BUSINESS: The NEW YORK Assembly endorses AB 38, legislation that would raise the Empire State minimum wage from $7.25 to $9 per hour. The bill moves to the Senate (STATE NET, ROCHESTER DEMOCRAT & CHRONICLE). • The NEW MEXICO Senate approves SB 416, which would raise the Land of Enchantment's minimum wage from $7.50 to $8.50 per hour. It moves to the House (SANTA FE NEW MEXICAN). • The ARKANSAS House approves HB 1369, which would require pawn shops and pawn brokers to electronically upload records of their transactions to a database accessible to law enforcement agencies. It moves to the Senate (ARKANSAS NEWS [LITTLE ROCK]). • The UTAH House Committee on Business and Labor rejects HB 132, which would have barred workers from discriminating against workers based on their height or weight (STATE NET, SALT LAKE TRIBUNE). • The MISSISSIPPI House approves SB 2183, which would legalize home beer brewing in the Magnolia State. The measure, which would allow for brewing up to 100 gallons a year for a single person and 200 gallons in homes with households with two or more people, moves to Gov. Phil Bryant (R) for review (BILOXI SUN HERALD). • The OREGON House approves HB 2443, which would allow wine buyers to bring reusable containers up to two gallons and fill them directly from kegs at stores, taverns and restaurants. The measure moves to the Senate (PORTLAND OREGONIAN).
CRIME & PUNISHMENT: The NEW MEXICO House approves HB 87, legislation that would bar convicted drunken drivers with ignition interlocks from buying alcohol. It is now in the Senate (STATE NET, SANTA FE NEW MEXICAN). • The NORTH CAROLINA Senate approves SB 122, which would require those convicted of human trafficking to register with local sheriffs as registered sex offenders. It moves to the House (STATE NET, WINSTON-SALEM JOURNAL). • The MARYLAND Senate approves SB 276, legislation that would make the Old Line State the 18th to abolish capital punishment. It moves to the House (STATE NET, WASHINGTON POST). • The HAWAII Senate approves SB 1109, which requires hospital emergency rooms to provide sexual assault victims with access to emergency contraception. It is now in the House (STATE NET, ASSOCIATED PRESS). • Still in HAWAII, the Senate approves SB 472, which would decriminalize possession of one ounce or less of marijuana. It moves to the House (HAWAII REPORTER [HONOLULU]). • The WASHINGTON House approves HB 1404, which would prevent minors needing medical attention for alcohol poisoning from being prosecuted under minor-in-possession charges. The bill, which would grant the same protection to minors helping alcohol-poisoning victims, moves to the Senate (SEATTLE TIMES).
EDUCATION: The SOUTH DAKOTA House gives final approval to HB 1087, which would allow school districts the option of arming teachers, staff or other volunteers to defend against shooters and other attacks. It moves to Gov. Dennis Daugaard (R) for review (RAPID CITY JOURNAL). • The GEORGIA House approves HB 123, which would allow parents and teachers at poorly performing schools to petition a local school board to make management and operations changes. It moves to the Senate (ATHENS BANNER-HERALD). • The KENTUCKY Senate approves SB 176, which would allow parents or teachers at consistently underachieving schools to petition the local board of education to turn those schools into charters. It moves to the House (LEXINGTON COURIER-JOURNAL). • The IDAHO House approves HB 221, which would allow charter schools to be authorized by private or public colleges and non-profit corporations. It moves to the Senate (STATE NET, SPOKESMAN-REVIEW [SPOKANE]). • The MISSISSIPPI House approves SB 2633, which would guarantee Magnolia State students the right to talk about faith in class and to organize religious clubs. It moves to Gov. Phil Bryant (R) for review (BILOXI SUN HERALD). • The UTAH House rejects SB 39, which would have required the state school board to develop and offer to parents optional online sex education training (SALT LAKE TRIBUNE). • The WASHINGTON Senate approves SB 5328, which would give Evergreen State K-12 schools A-F letter grades, and SB 5242, which would give principals veto power over teacher placements at their schools. Both measures move to the House (SEATTLE TIMES).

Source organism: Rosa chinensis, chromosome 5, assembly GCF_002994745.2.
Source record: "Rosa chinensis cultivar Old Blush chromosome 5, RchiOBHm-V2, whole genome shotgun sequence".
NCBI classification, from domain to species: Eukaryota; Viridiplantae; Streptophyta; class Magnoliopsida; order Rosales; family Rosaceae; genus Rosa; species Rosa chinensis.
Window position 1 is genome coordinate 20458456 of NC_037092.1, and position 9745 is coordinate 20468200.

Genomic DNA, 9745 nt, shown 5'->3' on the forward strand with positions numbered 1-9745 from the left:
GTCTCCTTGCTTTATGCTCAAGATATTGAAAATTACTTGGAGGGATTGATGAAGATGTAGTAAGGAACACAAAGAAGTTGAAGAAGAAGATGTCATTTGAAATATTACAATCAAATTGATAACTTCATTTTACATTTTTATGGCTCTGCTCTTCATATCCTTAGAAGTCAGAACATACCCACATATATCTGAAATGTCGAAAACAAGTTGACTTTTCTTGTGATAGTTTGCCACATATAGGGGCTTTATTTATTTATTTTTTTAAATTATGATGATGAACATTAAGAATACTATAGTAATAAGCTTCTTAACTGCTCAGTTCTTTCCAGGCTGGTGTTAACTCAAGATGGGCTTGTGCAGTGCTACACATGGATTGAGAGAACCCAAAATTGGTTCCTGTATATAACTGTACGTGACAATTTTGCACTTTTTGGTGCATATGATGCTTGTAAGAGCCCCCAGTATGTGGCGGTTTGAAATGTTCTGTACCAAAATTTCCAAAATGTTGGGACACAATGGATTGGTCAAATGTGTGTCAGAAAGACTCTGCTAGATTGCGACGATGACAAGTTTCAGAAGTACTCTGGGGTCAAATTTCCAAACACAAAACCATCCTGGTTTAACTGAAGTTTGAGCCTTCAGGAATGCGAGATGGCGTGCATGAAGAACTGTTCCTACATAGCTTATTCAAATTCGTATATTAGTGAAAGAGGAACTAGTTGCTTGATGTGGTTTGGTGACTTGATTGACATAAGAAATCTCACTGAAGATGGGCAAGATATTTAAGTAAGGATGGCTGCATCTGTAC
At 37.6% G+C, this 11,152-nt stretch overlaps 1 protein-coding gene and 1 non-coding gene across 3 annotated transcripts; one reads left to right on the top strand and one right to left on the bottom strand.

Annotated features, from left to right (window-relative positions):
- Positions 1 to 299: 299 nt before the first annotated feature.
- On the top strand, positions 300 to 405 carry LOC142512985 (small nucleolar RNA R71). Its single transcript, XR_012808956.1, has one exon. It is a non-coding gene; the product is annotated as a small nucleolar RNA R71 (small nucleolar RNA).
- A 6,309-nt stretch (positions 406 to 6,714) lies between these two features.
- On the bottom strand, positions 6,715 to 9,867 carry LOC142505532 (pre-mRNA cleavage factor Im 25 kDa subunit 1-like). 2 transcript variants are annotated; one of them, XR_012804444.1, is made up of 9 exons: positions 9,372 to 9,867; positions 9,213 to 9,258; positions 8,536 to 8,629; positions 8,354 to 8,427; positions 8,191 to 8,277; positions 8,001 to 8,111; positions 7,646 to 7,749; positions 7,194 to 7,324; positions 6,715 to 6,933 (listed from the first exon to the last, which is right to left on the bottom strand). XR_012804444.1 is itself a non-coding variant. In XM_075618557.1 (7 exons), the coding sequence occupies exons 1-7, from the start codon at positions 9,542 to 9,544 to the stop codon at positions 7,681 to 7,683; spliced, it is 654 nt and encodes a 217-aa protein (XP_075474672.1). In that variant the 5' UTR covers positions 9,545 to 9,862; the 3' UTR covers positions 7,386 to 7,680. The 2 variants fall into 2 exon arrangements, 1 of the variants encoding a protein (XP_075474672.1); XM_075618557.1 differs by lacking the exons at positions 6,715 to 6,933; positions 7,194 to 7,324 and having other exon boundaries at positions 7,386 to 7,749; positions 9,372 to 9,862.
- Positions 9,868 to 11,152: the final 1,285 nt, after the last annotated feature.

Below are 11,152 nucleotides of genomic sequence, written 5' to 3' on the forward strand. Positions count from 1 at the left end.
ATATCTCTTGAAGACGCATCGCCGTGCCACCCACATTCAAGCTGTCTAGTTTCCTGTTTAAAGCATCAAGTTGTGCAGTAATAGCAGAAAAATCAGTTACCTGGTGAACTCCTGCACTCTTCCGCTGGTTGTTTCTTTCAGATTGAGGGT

ENERGY: The NEW YORK Assembly approves AB 5424-A, a bill that would impose a two-year moratorium on the natural gas and oil drilling method of hydraulic fracturing, or fracking. It is now in the Senate (STATE NET, BLOOMBERG).
ENVIRONMENT: The ALASKA House endorses HB 77, which among several things would give state officials the power to issue general water use permits rather than just project-specific permits. The measure moves to the Senate (JUNEAU EMPIRE). • The KENTUCKY Senate approves HB 60, which would allow Bluegrass State hunters to go after coyotes at night and to use spotlights or night-vision equipment to make them easier to spot. It moves to Gov. Steve Beshear (D) for review (LEXINGTON COURIER-JOURNAL). • The MICHIGAN Senate approves SB 78, which would bar the state Department of Natural Resources from considering biological diversity when designating sections of state forest land. It moves to the House (LANSING STATE JOURNAL). • The WASHINGTON Senate approves SB 5081, which would amend an Evergreen State law banning the sale or possession of shark fins that exempted those obtained before July 22, 2011. The bill moves to the House (STATE NET, PORTLAND OREGONIAN).
HEALTH & SCIENCE: The MINNESOTA House approves HF 5, which would create a state-managed online health benefits exchange. The measure, which contains an amendment that would bar insurers from selling abortion coverage through the exchange, moves to the Senate (MINNEAPOLIS STAR-TRIBUNE). • The MICHIGAN Senate gives final approval to SB 61 and SB 62, which together would allow Blue Cross Blue Shield of Michigan to transition into a nonprofit mutual insurer. The bills go to Gov. Rick Snyder (R), who is expected to sign them into law (MLIVE.COM). • The OREGON Senate approves SB 483, a bill that would allow patients, providers or health care facilities to initiate confidential negotiations, mediation and reporting of medical errors to state officials. The bill, which is intended to reduce medical malpractice lawsuits, moves to the House (PORTLAND OREGONIAN). • The KENTUCKY House approves SB 43, which would allow Bluegrass State nurse practitioners to prescribe certain drugs without a collaborative agreement with a physician. It returns to the Senate (LEXINGTON COURIER-JOURNAL). • NORTH CAROLINA Gov. Pat McCrory (R) signs SB 4, which bars the Tar Heel State from creating its own health benefits exchange or from expanding Medicaid eligibility under the Affordable Care Act (WINSTON-SALEM JOURNAL, NORTH CAROLINA GOVERNOR'S OFFICE). • The CALIFORNIA Assembly approves AB 1X-1, a bill that will, among several things, expand Medicaid eligibility in the Golden State to childless adults living at up to 138 percent of the federal poverty line. The Senate adopts its own version of the bill, SB 1X-1. The two measures now move to the opposing chambers (STATE NET).